Employers nationwide are grappling with the new normal to balance how, where, and when their employees will work with the interests of employee health and safety and ever-tightening government mandates to self-quarantine. Below are some FLSA reminders and typical issues we are fielding from clients across many industries.
Some of my employees are self-quarantined and working from home. Do I have to pay them for this work?
Employees working at home or remotely are still working and entitled to compensation for all time worked. While not necessarily an issue with exempt employees, employers must still track and record nonexempt employees’ work time and pay them for any overtime.
I’d like some of my employees to come in over the weekend and do a deep clean of the office. Since this is not their regular work, and I am just asking for volunteers, I don’t have to pay them for this time, right?
Nonexempt employees cannot be unpaid “volunteers” to assist with special duties or projects that arise while employers are working to stay ahead of COVID-19. For example, these workers should not be asked to work after hours without pay to help with a “deep cleaning” of the workplace. Such effort constitutes work, and impacted employees should be paid for their time.
I have to immediately reduce headcount because of lost business. When do I need to pay impacted employees? Can I wait until the next payroll cycle?
Employers that anticipate furloughing or laying off employees should double-check their local and state laws to ensure impacted employees are timely paid. Some localities require separated employees to be paid on their final day of work.
Because we have fewer customers I cannot keep my hourly staff busy and am reducing hours. Do I still need to pay for the 40 hours originally scheduled?
Employers need only pay hourly, nonexempt employees for the hours they actually work. The FLSA does not require employers who are unable to provide work to non-exempt employees to pay them for hours the employees would have otherwise worked.
I’ve got more managers than I need right now. Can I let them off for the rest of the week but have them use vacation time?
Exempt employees may be required to take vacation or utilize their Paid Time Off or leave a bank account in the case of an office closure, provided the employees receive in payment an amount equal to their guaranteed salary. However, exempt employees who work only a partial week on account of an office closure, and who do not have any available PTO or leave, must nevertheless be paid for the entire workweek in order to remain exempt.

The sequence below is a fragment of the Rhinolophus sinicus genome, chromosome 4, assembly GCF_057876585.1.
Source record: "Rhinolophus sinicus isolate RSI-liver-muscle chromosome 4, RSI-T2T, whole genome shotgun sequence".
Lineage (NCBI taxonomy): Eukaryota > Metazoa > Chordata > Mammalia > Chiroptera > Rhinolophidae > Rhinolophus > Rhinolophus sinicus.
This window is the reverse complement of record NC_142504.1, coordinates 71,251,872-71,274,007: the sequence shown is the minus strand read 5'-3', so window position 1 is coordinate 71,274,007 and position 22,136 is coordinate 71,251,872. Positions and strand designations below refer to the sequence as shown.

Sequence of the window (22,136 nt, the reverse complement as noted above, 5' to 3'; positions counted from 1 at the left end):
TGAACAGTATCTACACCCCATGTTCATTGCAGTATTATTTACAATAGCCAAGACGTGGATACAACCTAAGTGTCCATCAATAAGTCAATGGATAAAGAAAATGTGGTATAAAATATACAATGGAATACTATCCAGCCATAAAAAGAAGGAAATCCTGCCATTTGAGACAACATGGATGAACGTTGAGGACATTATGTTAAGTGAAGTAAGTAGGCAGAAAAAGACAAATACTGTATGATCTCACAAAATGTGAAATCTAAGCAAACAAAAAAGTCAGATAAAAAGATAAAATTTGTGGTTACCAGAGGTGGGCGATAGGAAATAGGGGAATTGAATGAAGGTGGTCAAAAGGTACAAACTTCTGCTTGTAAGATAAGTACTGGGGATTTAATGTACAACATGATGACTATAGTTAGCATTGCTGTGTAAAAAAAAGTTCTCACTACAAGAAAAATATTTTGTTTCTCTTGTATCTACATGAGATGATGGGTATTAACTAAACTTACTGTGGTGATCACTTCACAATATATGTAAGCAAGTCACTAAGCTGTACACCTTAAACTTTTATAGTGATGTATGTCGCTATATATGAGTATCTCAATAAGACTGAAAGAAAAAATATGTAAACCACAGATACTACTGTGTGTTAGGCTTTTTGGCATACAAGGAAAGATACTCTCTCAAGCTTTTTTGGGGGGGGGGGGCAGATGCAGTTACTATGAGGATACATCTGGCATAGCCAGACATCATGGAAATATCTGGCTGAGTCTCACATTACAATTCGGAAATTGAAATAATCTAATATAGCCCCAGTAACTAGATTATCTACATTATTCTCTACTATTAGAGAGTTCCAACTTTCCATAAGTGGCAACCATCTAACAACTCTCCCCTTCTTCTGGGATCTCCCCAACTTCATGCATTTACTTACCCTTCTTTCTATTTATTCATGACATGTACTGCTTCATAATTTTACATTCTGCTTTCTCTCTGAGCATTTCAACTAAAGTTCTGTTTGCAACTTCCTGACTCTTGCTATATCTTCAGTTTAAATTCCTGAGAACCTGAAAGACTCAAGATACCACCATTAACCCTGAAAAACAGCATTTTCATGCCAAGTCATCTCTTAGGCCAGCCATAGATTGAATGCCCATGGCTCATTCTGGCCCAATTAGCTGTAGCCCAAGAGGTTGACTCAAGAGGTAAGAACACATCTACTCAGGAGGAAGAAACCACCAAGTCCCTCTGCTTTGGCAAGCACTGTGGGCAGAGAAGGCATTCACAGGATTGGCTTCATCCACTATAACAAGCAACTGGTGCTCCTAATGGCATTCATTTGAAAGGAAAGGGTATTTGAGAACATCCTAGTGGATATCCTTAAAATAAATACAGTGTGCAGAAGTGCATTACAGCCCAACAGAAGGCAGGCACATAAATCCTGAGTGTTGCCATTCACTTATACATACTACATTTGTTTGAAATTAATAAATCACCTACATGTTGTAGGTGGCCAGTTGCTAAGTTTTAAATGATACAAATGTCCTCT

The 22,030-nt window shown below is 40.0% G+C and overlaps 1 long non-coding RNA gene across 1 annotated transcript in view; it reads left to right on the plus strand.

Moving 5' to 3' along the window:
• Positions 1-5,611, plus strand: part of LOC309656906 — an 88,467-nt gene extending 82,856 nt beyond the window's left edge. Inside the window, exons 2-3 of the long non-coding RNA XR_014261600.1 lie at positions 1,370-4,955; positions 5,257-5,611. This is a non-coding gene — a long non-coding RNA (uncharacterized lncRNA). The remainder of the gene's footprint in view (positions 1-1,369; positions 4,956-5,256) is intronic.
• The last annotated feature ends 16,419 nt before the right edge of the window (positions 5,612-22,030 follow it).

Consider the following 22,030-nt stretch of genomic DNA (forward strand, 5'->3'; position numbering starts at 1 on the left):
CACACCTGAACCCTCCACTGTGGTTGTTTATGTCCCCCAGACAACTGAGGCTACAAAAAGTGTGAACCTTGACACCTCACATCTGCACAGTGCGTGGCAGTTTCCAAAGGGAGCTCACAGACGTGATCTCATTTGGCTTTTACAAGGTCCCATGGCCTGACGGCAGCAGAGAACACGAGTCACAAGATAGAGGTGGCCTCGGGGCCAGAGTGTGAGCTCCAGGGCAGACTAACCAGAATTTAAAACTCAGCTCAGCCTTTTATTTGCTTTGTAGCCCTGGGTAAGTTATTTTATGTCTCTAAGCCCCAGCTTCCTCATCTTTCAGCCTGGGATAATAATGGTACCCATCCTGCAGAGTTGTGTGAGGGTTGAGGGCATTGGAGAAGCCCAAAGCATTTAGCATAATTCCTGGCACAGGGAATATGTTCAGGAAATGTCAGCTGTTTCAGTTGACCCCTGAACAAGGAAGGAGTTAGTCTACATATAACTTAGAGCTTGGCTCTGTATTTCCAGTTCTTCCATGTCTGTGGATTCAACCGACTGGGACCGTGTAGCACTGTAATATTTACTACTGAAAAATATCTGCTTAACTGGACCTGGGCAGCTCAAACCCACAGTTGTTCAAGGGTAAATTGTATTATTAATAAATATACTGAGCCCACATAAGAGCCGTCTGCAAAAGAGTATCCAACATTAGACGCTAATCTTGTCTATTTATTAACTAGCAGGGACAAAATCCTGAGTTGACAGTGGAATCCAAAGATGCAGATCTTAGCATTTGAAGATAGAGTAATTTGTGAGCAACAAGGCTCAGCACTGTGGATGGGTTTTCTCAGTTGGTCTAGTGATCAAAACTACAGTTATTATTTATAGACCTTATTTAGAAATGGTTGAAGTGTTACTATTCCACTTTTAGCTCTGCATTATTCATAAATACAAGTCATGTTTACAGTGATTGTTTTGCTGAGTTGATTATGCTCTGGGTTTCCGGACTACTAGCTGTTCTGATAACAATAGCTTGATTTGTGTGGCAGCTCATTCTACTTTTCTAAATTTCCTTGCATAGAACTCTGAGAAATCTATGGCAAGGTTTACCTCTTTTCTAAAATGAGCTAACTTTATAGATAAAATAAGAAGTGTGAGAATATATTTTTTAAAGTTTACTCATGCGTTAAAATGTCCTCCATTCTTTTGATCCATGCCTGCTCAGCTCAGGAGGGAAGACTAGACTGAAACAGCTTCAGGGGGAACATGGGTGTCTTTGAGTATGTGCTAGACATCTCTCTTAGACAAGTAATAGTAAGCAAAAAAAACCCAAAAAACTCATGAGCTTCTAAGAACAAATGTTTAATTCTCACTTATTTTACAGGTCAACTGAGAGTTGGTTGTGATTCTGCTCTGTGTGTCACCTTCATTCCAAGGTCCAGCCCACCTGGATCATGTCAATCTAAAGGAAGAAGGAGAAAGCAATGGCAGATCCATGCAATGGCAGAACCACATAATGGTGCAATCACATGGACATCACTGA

I want my employees to work from home but some of them cannot because they do not have internet access to do their work. Do I still have to pay them?
Nonexempt employees need only be paid for actual hours worked. Therefore, if an employer is requiring self-quarantine, but an impacted worker cannot, or does not, perform work remotely for any reason they are not entitled to compensation. However, if an exempt employee performs any work during a workweek they are entitled to compensation for that week at their regular salary.
If I am requiring my employees to work from home, do I need to pay for their internet access?
Likely no. However, employers may not require employees to pay or reimburse the employer for such items that are business expenses of the employer if doing so reduces the employee’s earnings below the required minimum wage or overtime compensation. In this instance, the employer would be required to make up the difference to ensure the employee was earning at least the minimum wage. In addition, be sure to check local and state laws that address when employee work expenses are to be reimbursed by the employer.
With so much staff working from home, how do I track their time?
Employers’ FLSA recordkeeping requirements remain the same, regardless of whether the work is performed on-site or remotely. Accordingly, employers are advised to require their nonexempt employees who are working away from the workplace to closely and accurately record all time worked and to have employees “sign off” or otherwise approve their hours worked each pay period.
Note that many of these issues are subject to evolving federal, state, and local regulatory guidance as the nation comes to grips with COVID-19. In addition, collective bargaining agreements may impact how some workers should be paid under certain circumstaces.
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